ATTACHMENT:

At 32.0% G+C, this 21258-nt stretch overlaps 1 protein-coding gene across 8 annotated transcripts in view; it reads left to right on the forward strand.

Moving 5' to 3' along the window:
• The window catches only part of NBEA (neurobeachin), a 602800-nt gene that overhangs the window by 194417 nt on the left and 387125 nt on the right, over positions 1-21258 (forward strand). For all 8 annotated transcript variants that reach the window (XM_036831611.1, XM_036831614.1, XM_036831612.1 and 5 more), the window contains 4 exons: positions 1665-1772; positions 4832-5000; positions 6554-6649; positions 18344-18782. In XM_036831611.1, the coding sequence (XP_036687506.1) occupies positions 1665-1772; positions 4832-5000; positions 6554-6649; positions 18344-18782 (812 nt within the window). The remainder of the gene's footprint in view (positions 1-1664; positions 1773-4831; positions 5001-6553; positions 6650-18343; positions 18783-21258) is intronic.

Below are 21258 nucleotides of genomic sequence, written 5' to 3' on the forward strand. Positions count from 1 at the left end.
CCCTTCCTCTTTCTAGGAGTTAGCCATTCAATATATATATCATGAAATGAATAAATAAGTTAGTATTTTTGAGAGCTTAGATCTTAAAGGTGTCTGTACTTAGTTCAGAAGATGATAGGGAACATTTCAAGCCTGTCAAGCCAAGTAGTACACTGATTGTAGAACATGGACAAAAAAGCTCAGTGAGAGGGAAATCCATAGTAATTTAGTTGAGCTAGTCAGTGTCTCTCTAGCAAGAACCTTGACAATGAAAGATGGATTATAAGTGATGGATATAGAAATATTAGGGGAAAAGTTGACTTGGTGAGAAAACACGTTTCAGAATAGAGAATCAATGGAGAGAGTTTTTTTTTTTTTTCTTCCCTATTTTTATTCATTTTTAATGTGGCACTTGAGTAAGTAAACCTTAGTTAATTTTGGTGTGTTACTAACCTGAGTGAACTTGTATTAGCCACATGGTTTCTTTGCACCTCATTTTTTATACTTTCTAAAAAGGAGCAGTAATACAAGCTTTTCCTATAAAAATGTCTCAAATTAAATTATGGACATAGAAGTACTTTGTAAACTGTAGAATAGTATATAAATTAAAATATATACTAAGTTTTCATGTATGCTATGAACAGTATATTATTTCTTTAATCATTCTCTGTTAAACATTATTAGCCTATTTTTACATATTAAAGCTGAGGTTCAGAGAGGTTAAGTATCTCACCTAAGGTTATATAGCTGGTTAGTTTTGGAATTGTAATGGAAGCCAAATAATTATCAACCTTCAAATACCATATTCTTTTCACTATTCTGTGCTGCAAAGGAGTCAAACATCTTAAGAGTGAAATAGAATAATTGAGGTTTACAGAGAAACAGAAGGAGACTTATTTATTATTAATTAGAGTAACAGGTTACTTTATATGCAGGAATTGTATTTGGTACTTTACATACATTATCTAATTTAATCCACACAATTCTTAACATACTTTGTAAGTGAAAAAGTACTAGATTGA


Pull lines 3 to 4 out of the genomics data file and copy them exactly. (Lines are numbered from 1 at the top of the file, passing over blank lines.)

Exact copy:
• The window catches only part of NBEA (neurobeachin), a 602800-nt gene that overhangs the window by 194417 nt on the left and 387125 nt on the right, over positions 1-21258 (forward strand). For all 8 annotated transcript variants that reach the window (XM_036831611.1, XM_036831614.1, XM_036831612.1 and 5 more), the window contains 4 exons: positions 1665-1772; positions 4832-5000; positions 6554-6649; positions 18344-18782. In XM_036831611.1, the coding sequence (XP_036687506.1) occupies positions 1665-1772; positions 4832-5000; positions 6554-6649; positions 18344-18782 (812 nt within the window). The remainder of the gene's footprint in view (positions 1-1664; positions 1773-4831; positions 5001-6553; positions 6650-18343; positions 18783-21258) is intronic.

Below are 21258 nucleotides of genomic sequence, written 5' to 3' on the forward strand. Positions count from 1 at the left end.